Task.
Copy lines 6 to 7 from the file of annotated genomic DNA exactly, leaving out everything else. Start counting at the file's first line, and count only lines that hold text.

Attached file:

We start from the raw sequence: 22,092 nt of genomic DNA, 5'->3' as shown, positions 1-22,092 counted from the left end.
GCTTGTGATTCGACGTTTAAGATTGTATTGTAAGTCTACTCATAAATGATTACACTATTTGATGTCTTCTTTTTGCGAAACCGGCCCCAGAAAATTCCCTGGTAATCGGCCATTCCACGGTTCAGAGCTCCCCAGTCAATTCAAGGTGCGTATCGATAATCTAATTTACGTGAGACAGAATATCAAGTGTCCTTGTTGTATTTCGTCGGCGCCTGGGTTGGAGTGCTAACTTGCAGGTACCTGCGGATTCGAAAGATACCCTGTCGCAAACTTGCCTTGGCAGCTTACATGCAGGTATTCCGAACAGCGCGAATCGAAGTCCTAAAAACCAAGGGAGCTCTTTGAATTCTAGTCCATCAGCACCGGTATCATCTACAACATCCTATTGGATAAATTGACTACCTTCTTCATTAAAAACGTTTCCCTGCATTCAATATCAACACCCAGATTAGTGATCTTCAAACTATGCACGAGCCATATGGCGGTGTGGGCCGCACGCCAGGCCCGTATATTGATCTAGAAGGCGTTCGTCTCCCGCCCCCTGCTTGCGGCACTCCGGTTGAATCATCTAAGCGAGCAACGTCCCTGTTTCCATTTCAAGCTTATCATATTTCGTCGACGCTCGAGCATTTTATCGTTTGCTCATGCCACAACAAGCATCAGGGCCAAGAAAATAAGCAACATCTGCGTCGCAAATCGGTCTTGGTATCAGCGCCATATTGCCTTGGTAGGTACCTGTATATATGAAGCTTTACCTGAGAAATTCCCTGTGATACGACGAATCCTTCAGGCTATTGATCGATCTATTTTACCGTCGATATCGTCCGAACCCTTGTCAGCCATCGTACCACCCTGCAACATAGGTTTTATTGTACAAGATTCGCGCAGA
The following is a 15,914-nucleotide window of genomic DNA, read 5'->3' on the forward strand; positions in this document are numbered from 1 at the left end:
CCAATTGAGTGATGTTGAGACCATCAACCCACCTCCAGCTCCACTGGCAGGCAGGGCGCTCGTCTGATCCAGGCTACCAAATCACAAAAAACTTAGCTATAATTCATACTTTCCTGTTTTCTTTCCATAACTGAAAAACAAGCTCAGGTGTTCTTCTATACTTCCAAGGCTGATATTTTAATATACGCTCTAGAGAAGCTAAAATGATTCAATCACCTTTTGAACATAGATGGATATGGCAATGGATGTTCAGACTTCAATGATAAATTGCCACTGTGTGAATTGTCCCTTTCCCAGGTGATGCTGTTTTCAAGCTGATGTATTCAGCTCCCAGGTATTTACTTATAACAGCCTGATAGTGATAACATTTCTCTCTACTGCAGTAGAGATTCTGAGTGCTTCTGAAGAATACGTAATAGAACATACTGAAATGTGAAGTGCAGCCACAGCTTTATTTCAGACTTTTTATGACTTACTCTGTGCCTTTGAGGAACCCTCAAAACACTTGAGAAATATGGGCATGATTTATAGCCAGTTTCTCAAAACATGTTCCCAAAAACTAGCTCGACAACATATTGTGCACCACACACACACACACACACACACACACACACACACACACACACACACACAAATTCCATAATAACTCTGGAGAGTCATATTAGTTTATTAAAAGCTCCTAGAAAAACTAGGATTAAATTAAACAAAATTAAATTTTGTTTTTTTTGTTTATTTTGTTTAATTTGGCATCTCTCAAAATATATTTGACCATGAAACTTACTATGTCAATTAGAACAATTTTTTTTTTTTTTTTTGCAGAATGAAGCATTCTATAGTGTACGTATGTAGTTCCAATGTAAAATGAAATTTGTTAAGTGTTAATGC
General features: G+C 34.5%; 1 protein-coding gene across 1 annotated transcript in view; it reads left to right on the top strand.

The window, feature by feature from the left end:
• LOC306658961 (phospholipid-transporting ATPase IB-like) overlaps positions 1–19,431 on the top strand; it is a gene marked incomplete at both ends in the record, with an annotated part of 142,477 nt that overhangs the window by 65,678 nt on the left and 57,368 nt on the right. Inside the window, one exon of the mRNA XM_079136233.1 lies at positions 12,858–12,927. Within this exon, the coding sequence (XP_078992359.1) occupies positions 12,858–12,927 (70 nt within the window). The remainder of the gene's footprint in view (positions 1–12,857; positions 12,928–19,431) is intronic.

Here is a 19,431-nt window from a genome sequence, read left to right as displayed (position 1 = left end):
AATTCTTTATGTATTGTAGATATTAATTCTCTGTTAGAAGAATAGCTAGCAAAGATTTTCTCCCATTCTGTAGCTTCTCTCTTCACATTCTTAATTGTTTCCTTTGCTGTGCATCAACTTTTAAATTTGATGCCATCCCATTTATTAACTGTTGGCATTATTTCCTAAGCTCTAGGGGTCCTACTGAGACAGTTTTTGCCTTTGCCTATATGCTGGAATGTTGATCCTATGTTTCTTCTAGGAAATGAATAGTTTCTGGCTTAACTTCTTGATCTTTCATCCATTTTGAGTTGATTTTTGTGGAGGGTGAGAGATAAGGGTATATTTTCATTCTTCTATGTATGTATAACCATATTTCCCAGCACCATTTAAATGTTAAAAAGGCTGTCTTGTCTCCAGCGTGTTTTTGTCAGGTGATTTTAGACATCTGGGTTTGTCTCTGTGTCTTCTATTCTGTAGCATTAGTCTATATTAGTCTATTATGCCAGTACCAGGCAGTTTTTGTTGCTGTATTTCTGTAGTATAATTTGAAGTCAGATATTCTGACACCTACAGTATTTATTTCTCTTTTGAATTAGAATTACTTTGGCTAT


The window, feature by feature from the left end:
• LOC306658961 (phospholipid-transporting ATPase IB-like) overlaps positions 1–19,431 on the top strand; it is a gene marked incomplete at both ends in the record, with an annotated part of 142,477 nt that overhangs the window by 65,678 nt on the left and 57,368 nt on the right. Inside the window, one exon of the mRNA XM_079136233.1 lies at positions 12,858–12,927. Within this exon, the coding sequence (XP_078992359.1) occupies positions 12,858–12,927 (70 nt within the window). The remainder of the gene's footprint in view (positions 1–12,857; positions 12,928–19,431) is intronic.